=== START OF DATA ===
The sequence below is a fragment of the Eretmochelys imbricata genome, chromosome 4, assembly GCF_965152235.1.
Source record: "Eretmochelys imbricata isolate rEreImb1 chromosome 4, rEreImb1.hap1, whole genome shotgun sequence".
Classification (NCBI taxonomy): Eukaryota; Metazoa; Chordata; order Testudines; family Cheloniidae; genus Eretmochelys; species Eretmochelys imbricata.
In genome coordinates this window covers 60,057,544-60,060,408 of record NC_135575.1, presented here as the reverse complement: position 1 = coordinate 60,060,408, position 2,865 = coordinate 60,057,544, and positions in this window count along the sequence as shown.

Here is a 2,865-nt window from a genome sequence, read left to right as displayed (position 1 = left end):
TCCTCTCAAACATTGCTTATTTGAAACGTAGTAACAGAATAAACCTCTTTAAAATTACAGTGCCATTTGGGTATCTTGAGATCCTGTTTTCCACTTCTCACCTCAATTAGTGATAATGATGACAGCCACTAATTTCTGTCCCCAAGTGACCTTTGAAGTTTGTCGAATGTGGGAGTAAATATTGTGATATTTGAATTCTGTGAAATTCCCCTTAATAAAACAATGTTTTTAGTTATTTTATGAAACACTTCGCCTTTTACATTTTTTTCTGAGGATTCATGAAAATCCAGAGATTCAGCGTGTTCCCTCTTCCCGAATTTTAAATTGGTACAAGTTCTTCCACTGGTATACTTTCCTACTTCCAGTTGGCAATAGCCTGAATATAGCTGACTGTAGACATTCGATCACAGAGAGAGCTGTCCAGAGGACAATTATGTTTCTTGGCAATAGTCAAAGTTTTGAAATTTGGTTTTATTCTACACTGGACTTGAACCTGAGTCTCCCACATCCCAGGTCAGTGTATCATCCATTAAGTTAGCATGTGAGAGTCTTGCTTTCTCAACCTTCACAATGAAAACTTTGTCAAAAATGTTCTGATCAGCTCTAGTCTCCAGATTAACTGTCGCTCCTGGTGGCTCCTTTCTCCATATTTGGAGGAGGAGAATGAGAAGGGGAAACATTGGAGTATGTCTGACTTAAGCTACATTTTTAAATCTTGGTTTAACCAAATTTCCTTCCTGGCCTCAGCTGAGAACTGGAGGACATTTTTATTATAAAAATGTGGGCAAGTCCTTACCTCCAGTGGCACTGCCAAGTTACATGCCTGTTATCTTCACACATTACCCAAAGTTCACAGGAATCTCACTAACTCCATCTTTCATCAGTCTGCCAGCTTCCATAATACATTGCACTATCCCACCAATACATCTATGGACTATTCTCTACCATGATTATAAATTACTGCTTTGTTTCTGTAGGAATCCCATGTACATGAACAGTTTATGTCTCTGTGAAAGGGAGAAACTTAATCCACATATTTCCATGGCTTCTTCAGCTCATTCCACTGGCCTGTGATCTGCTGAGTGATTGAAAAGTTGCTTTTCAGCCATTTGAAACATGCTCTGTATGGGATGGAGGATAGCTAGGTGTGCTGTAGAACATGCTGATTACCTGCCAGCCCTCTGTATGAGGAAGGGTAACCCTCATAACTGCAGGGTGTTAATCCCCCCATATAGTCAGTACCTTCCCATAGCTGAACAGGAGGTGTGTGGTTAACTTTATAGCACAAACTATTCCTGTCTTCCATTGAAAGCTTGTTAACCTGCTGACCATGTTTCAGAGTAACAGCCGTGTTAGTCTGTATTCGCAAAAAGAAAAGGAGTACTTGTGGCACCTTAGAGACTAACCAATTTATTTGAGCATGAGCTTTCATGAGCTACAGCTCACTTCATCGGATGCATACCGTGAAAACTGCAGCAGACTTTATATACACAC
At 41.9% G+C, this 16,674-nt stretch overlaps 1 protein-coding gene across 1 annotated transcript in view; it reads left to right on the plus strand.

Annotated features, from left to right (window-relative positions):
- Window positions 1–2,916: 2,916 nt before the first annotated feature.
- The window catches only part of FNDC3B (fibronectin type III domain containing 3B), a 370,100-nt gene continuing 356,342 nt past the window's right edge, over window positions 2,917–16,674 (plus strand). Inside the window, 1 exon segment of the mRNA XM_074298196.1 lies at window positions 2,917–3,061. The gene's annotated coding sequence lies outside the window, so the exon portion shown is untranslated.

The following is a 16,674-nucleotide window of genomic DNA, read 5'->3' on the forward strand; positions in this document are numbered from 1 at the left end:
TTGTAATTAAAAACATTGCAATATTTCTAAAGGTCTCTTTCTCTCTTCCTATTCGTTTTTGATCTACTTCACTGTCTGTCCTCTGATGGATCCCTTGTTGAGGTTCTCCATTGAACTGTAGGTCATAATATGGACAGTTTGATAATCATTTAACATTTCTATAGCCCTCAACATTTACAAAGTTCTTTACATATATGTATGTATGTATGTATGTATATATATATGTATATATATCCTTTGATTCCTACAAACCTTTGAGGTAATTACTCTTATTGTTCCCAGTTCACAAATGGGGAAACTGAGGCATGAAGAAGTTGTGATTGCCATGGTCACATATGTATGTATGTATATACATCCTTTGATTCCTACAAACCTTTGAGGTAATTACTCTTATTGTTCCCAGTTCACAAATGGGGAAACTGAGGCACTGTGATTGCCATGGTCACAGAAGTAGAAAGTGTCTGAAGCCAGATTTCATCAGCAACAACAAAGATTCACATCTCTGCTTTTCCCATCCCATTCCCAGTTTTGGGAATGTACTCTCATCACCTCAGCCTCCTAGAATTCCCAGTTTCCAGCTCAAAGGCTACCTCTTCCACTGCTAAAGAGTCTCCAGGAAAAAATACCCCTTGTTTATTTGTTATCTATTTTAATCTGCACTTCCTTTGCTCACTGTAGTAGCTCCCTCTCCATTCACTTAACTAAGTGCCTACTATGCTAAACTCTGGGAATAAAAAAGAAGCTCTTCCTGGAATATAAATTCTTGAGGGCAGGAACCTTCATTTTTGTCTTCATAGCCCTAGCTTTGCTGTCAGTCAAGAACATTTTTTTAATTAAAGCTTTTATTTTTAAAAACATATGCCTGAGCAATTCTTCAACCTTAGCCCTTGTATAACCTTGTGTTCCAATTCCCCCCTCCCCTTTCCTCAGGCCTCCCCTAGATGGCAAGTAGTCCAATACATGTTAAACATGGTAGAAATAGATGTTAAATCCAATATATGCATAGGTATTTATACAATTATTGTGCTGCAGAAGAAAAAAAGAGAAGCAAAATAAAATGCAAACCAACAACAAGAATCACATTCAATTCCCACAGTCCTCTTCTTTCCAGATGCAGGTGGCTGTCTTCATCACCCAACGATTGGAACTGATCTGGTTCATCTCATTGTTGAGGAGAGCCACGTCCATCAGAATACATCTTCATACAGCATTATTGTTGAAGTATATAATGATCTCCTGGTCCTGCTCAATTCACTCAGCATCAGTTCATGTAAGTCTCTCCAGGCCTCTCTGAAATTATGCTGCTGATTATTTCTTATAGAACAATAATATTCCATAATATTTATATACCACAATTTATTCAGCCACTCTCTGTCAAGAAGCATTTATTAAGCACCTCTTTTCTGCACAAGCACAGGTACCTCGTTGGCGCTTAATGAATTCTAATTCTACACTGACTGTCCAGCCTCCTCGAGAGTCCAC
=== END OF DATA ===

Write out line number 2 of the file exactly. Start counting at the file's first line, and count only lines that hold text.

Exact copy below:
Source record: "Eretmochelys imbricata isolate rEreImb1 chromosome 4, rEreImb1.hap1, whole genome shotgun sequence".